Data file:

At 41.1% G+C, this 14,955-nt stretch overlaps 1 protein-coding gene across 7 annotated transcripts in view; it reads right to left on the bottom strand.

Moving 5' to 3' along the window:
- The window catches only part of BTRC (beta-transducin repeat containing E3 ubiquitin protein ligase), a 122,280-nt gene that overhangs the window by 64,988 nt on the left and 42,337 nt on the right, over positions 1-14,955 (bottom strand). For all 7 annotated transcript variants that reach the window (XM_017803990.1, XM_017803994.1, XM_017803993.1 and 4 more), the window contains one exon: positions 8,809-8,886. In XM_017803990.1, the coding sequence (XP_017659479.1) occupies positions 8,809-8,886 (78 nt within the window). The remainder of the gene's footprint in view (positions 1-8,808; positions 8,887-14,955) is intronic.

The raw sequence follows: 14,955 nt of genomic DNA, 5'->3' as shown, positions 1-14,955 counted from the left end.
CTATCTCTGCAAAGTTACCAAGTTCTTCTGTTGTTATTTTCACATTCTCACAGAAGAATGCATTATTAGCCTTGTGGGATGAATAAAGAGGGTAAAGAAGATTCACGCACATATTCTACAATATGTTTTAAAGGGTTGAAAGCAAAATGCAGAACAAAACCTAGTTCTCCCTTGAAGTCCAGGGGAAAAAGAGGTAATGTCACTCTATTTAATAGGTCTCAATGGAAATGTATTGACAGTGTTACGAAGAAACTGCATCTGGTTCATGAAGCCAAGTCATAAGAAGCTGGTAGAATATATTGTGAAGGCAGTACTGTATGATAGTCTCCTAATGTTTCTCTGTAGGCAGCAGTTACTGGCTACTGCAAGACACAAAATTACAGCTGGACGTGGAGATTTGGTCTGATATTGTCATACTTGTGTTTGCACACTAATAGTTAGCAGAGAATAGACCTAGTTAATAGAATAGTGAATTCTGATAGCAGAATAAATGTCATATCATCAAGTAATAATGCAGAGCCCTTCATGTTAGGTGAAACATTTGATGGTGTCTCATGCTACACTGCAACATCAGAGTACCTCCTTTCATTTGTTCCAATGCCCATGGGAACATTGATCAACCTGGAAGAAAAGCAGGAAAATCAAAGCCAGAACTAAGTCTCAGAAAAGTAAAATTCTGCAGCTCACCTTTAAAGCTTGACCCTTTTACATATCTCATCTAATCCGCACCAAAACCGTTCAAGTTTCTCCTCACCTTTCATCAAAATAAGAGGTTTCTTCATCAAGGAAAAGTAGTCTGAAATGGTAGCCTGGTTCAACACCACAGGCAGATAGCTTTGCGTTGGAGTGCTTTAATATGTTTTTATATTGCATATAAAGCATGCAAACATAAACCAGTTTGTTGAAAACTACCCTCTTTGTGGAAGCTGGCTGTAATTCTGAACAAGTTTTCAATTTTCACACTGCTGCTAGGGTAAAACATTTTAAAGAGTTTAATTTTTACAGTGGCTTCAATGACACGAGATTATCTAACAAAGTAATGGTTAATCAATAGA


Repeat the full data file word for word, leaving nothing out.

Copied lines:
At 41.1% G+C, this 14,955-nt stretch overlaps 1 protein-coding gene across 7 annotated transcripts in view; it reads right to left on the bottom strand.

Moving 5' to 3' along the window:
- The window catches only part of BTRC (beta-transducin repeat containing E3 ubiquitin protein ligase), a 122,280-nt gene that overhangs the window by 64,988 nt on the left and 42,337 nt on the right, over positions 1-14,955 (bottom strand). For all 7 annotated transcript variants that reach the window (XM_017803990.1, XM_017803994.1, XM_017803993.1 and 4 more), the window contains one exon: positions 8,809-8,886. In XM_017803990.1, the coding sequence (XP_017659479.1) occupies positions 8,809-8,886 (78 nt within the window). The remainder of the gene's footprint in view (positions 1-8,808; positions 8,887-14,955) is intronic.

The raw sequence follows: 14,955 nt of genomic DNA, 5'->3' as shown, positions 1-14,955 counted from the left end.
CTATCTCTGCAAAGTTACCAAGTTCTTCTGTTGTTATTTTCACATTCTCACAGAAGAATGCATTATTAGCCTTGTGGGATGAATAAAGAGGGTAAAGAAGATTCACGCACATATTCTACAATATGTTTTAAAGGGTTGAAAGCAAAATGCAGAACAAAACCTAGTTCTCCCTTGAAGTCCAGGGGAAAAAGAGGTAATGTCACTCTATTTAATAGGTCTCAATGGAAATGTATTGACAGTGTTACGAAGAAACTGCATCTGGTTCATGAAGCCAAGTCATAAGAAGCTGGTAGAATATATTGTGAAGGCAGTACTGTATGATAGTCTCCTAATGTTTCTCTGTAGGCAGCAGTTACTGGCTACTGCAAGACACAAAATTACAGCTGGACGTGGAGATTTGGTCTGATATTGTCATACTTGTGTTTGCACACTAATAGTTAGCAGAGAATAGACCTAGTTAATAGAATAGTGAATTCTGATAGCAGAATAAATGTCATATCATCAAGTAATAATGCAGAGCCCTTCATGTTAGGTGAAACATTTGATGGTGTCTCATGCTACACTGCAACATCAGAGTACCTCCTTTCATTTGTTCCAATGCCCATGGGAACATTGATCAACCTGGAAGAAAAGCAGGAAAATCAAAGCCAGAACTAAGTCTCAGAAAAGTAAAATTCTGCAGCTCACCTTTAAAGCTTGACCCTTTTACATATCTCATCTAATCCGCACCAAAACCGTTCAAGTTTCTCCTCACCTTTCATCAAAATAAGAGGTTTCTTCATCAAGGAAAAGTAGTCTGAAATGGTAGCCTGGTTCAACACCACAGGCAGATAGCTTTGCGTTGGAGTGCTTTAATATGTTTTTATATTGCATATAAAGCATGCAAACATAAACCAGTTTGTTGAAAACTACCCTCTTTGTGGAAGCTGGCTGTAATTCTGAACAAGTTTTCAATTTTCACACTGCTGCTAGGGTAAAACATTTTAAAGAGTTTAATTTTTACAGTGGCTTCAATGACACGAGATTATCTAACAAAGTAATGGTTAATCAATAGA